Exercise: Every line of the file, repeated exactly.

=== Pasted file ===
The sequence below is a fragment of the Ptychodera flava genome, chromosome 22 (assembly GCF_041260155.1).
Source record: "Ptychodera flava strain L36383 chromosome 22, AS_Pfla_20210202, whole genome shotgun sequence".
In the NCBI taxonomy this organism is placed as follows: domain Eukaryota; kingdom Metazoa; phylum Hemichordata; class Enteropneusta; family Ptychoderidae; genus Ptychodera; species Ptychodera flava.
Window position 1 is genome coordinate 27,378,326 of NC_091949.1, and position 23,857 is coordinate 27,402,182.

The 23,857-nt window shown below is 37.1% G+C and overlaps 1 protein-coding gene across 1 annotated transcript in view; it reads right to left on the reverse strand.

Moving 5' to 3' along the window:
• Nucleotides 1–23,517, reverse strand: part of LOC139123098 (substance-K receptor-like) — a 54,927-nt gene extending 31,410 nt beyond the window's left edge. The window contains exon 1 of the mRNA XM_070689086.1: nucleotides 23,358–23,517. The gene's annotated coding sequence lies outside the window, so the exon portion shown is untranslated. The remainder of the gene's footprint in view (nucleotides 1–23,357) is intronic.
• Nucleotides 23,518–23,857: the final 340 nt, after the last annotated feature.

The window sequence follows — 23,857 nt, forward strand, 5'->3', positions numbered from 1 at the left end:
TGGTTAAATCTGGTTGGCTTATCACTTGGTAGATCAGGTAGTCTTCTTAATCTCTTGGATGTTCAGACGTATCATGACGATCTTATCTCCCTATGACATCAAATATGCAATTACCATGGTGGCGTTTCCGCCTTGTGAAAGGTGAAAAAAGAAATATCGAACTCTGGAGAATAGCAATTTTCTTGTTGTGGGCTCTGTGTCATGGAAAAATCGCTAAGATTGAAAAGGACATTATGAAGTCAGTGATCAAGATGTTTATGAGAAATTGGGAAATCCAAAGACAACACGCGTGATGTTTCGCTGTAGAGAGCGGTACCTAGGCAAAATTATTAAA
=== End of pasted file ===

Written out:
The sequence below is a fragment of the Ptychodera flava genome, chromosome 22 (assembly GCF_041260155.1).
Source record: "Ptychodera flava strain L36383 chromosome 22, AS_Pfla_20210202, whole genome shotgun sequence".
In the NCBI taxonomy this organism is placed as follows: domain Eukaryota; kingdom Metazoa; phylum Hemichordata; class Enteropneusta; family Ptychoderidae; genus Ptychodera; species Ptychodera flava.
Window position 1 is genome coordinate 27,378,326 of NC_091949.1, and position 23,857 is coordinate 27,402,182.

The 23,857-nt window shown below is 37.1% G+C and overlaps 1 protein-coding gene across 1 annotated transcript in view; it reads right to left on the reverse strand.

Moving 5' to 3' along the window:
• Nucleotides 1–23,517, reverse strand: part of LOC139123098 (substance-K receptor-like) — a 54,927-nt gene extending 31,410 nt beyond the window's left edge. The window contains exon 1 of the mRNA XM_070689086.1: nucleotides 23,358–23,517. The gene's annotated coding sequence lies outside the window, so the exon portion shown is untranslated. The remainder of the gene's footprint in view (nucleotides 1–23,357) is intronic.
• Nucleotides 23,518–23,857: the final 340 nt, after the last annotated feature.

The window sequence follows — 23,857 nt, forward strand, 5'->3', positions numbered from 1 at the left end:
TGGTTAAATCTGGTTGGCTTATCACTTGGTAGATCAGGTAGTCTTCTTAATCTCTTGGATGTTCAGACGTATCATGACGATCTTATCTCCCTATGACATCAAATATGCAATTACCATGGTGGCGTTTCCGCCTTGTGAAAGGTGAAAAAAGAAATATCGAACTCTGGAGAATAGCAATTTTCTTGTTGTGGGCTCTGTGTCATGGAAAAATCGCTAAGATTGAAAAGGACATTATGAAGTCAGTGATCAAGATGTTTATGAGAAATTGGGAAATCCAAAGACAACACGCGTGATGTTTCGCTGTAGAGAGCGGTACCTAGGCAAAATTATTAAA